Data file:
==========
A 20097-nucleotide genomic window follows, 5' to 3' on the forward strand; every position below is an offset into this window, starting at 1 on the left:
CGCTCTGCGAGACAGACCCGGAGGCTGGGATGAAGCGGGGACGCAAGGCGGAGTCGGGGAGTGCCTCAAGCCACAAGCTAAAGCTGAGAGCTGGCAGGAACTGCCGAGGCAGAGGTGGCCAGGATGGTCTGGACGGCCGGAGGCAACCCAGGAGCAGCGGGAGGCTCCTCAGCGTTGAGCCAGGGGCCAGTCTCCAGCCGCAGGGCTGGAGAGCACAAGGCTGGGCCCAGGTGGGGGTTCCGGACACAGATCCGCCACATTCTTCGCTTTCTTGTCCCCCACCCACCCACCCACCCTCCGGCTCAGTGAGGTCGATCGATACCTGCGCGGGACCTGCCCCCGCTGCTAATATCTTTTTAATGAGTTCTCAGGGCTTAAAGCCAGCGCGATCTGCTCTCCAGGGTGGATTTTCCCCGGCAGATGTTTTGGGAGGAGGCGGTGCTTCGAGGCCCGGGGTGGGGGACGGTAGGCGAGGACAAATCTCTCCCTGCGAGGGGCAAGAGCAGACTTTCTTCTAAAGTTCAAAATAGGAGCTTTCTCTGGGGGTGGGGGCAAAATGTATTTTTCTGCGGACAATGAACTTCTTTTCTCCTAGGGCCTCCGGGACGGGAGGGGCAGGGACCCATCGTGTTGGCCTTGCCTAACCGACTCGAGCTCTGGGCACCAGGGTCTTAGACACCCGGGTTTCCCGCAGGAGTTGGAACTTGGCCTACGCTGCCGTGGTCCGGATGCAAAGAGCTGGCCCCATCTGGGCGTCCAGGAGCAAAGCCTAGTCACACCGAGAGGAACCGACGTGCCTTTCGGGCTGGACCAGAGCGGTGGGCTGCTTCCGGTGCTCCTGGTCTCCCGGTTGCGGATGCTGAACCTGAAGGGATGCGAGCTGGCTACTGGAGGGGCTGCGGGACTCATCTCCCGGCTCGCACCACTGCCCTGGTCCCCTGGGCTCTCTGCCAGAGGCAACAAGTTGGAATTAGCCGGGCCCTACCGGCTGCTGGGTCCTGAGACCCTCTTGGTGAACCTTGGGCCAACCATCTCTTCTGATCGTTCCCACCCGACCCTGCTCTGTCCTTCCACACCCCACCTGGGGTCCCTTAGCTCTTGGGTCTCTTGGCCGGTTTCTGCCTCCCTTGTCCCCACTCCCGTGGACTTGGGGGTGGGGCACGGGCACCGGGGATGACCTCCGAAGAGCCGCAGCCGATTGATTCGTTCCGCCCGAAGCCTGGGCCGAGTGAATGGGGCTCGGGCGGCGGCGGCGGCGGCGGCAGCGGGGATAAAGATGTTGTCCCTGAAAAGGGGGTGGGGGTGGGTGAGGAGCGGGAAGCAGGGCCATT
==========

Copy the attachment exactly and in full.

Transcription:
A 20097-nucleotide genomic window follows, 5' to 3' on the forward strand; every position below is an offset into this window, starting at 1 on the left:
CGCTCTGCGAGACAGACCCGGAGGCTGGGATGAAGCGGGGACGCAAGGCGGAGTCGGGGAGTGCCTCAAGCCACAAGCTAAAGCTGAGAGCTGGCAGGAACTGCCGAGGCAGAGGTGGCCAGGATGGTCTGGACGGCCGGAGGCAACCCAGGAGCAGCGGGAGGCTCCTCAGCGTTGAGCCAGGGGCCAGTCTCCAGCCGCAGGGCTGGAGAGCACAAGGCTGGGCCCAGGTGGGGGTTCCGGACACAGATCCGCCACATTCTTCGCTTTCTTGTCCCCCACCCACCCACCCACCCTCCGGCTCAGTGAGGTCGATCGATACCTGCGCGGGACCTGCCCCCGCTGCTAATATCTTTTTAATGAGTTCTCAGGGCTTAAAGCCAGCGCGATCTGCTCTCCAGGGTGGATTTTCCCCGGCAGATGTTTTGGGAGGAGGCGGTGCTTCGAGGCCCGGGGTGGGGGACGGTAGGCGAGGACAAATCTCTCCCTGCGAGGGGCAAGAGCAGACTTTCTTCTAAAGTTCAAAATAGGAGCTTTCTCTGGGGGTGGGGGCAAAATGTATTTTTCTGCGGACAATGAACTTCTTTTCTCCTAGGGCCTCCGGGACGGGAGGGGCAGGGACCCATCGTGTTGGCCTTGCCTAACCGACTCGAGCTCTGGGCACCAGGGTCTTAGACACCCGGGTTTCCCGCAGGAGTTGGAACTTGGCCTACGCTGCCGTGGTCCGGATGCAAAGAGCTGGCCCCATCTGGGCGTCCAGGAGCAAAGCCTAGTCACACCGAGAGGAACCGACGTGCCTTTCGGGCTGGACCAGAGCGGTGGGCTGCTTCCGGTGCTCCTGGTCTCCCGGTTGCGGATGCTGAACCTGAAGGGATGCGAGCTGGCTACTGGAGGGGCTGCGGGACTCATCTCCCGGCTCGCACCACTGCCCTGGTCCCCTGGGCTCTCTGCCAGAGGCAACAAGTTGGAATTAGCCGGGCCCTACCGGCTGCTGGGTCCTGAGACCCTCTTGGTGAACCTTGGGCCAACCATCTCTTCTGATCGTTCCCACCCGACCCTGCTCTGTCCTTCCACACCCCACCTGGGGTCCCTTAGCTCTTGGGTCTCTTGGCCGGTTTCTGCCTCCCTTGTCCCCACTCCCGTGGACTTGGGGGTGGGGCACGGGCACCGGGGATGACCTCCGAAGAGCCGCAGCCGATTGATTCGTTCCGCCCGAAGCCTGGGCCGAGTGAATGGGGCTCGGGCGGCGGCGGCGGCGGCGGCAGCGGGGATAAAGATGTTGTCCCTGAAAAGGGGGTGGGGGTGGGTGAGGAGCGGGAAGCAGGGCCATT